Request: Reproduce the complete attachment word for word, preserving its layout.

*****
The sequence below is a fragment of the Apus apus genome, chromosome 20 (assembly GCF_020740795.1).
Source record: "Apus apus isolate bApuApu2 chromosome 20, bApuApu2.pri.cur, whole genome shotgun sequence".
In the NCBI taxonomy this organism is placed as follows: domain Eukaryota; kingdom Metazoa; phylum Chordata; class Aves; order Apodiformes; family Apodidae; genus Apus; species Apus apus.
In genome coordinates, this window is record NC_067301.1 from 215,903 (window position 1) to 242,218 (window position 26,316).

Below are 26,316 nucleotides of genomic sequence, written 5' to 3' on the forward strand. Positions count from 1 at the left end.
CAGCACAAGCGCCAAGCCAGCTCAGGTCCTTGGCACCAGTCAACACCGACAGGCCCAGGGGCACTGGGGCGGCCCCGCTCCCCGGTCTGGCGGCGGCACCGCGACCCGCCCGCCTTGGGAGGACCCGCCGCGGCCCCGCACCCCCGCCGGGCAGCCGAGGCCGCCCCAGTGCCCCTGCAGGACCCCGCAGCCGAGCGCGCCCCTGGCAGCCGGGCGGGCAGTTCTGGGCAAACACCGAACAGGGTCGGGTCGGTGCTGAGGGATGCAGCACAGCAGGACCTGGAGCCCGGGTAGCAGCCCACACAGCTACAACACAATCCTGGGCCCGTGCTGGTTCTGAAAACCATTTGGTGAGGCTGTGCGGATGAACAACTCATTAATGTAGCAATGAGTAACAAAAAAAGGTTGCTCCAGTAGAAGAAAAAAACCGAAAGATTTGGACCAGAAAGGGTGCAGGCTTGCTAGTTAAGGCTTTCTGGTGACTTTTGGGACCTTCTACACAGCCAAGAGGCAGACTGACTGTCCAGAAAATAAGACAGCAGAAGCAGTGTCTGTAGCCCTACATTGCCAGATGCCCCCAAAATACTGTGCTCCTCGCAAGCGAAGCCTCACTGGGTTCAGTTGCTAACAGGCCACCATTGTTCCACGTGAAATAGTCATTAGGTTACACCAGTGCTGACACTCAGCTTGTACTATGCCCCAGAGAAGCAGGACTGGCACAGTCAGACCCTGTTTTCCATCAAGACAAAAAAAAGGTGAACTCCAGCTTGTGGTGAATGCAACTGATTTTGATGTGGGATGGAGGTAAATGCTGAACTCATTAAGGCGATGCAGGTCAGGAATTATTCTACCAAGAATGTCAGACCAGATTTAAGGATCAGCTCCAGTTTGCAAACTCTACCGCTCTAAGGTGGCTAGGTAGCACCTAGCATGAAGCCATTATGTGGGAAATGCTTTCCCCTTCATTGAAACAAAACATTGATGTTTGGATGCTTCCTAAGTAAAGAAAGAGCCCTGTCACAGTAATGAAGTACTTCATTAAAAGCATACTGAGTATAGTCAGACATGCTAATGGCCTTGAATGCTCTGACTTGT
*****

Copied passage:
The sequence below is a fragment of the Apus apus genome, chromosome 20 (assembly GCF_020740795.1).
Source record: "Apus apus isolate bApuApu2 chromosome 20, bApuApu2.pri.cur, whole genome shotgun sequence".
In the NCBI taxonomy this organism is placed as follows: domain Eukaryota; kingdom Metazoa; phylum Chordata; class Aves; order Apodiformes; family Apodidae; genus Apus; species Apus apus.
In genome coordinates, this window is record NC_067301.1 from 215,903 (window position 1) to 242,218 (window position 26,316).

Below are 26,316 nucleotides of genomic sequence, written 5' to 3' on the forward strand. Positions count from 1 at the left end.
CAGCACAAGCGCCAAGCCAGCTCAGGTCCTTGGCACCAGTCAACACCGACAGGCCCAGGGGCACTGGGGCGGCCCCGCTCCCCGGTCTGGCGGCGGCACCGCGACCCGCCCGCCTTGGGAGGACCCGCCGCGGCCCCGCACCCCCGCCGGGCAGCCGAGGCCGCCCCAGTGCCCCTGCAGGACCCCGCAGCCGAGCGCGCCCCTGGCAGCCGGGCGGGCAGTTCTGGGCAAACACCGAACAGGGTCGGGTCGGTGCTGAGGGATGCAGCACAGCAGGACCTGGAGCCCGGGTAGCAGCCCACACAGCTACAACACAATCCTGGGCCCGTGCTGGTTCTGAAAACCATTTGGTGAGGCTGTGCGGATGAACAACTCATTAATGTAGCAATGAGTAACAAAAAAAGGTTGCTCCAGTAGAAGAAAAAAACCGAAAGATTTGGACCAGAAAGGGTGCAGGCTTGCTAGTTAAGGCTTTCTGGTGACTTTTGGGACCTTCTACACAGCCAAGAGGCAGACTGACTGTCCAGAAAATAAGACAGCAGAAGCAGTGTCTGTAGCCCTACATTGCCAGATGCCCCCAAAATACTGTGCTCCTCGCAAGCGAAGCCTCACTGGGTTCAGTTGCTAACAGGCCACCATTGTTCCACGTGAAATAGTCATTAGGTTACACCAGTGCTGACACTCAGCTTGTACTATGCCCCAGAGAAGCAGGACTGGCACAGTCAGACCCTGTTTTCCATCAAGACAAAAAAAAGGTGAACTCCAGCTTGTGGTGAATGCAACTGATTTTGATGTGGGATGGAGGTAAATGCTGAACTCATTAAGGCGATGCAGGTCAGGAATTATTCTACCAAGAATGTCAGACCAGATTTAAGGATCAGCTCCAGTTTGCAAACTCTACCGCTCTAAGGTGGCTAGGTAGCACCTAGCATGAAGCCATTATGTGGGAAATGCTTTCCCCTTCATTGAAACAAAACATTGATGTTTGGATGCTTCCTAAGTAAAGAAAGAGCCCTGTCACAGTAATGAAGTACTTCATTAAAAGCATACTGAGTATAGTCAGACATGCTAATGGCCTTGAATGCTCTGACTTGT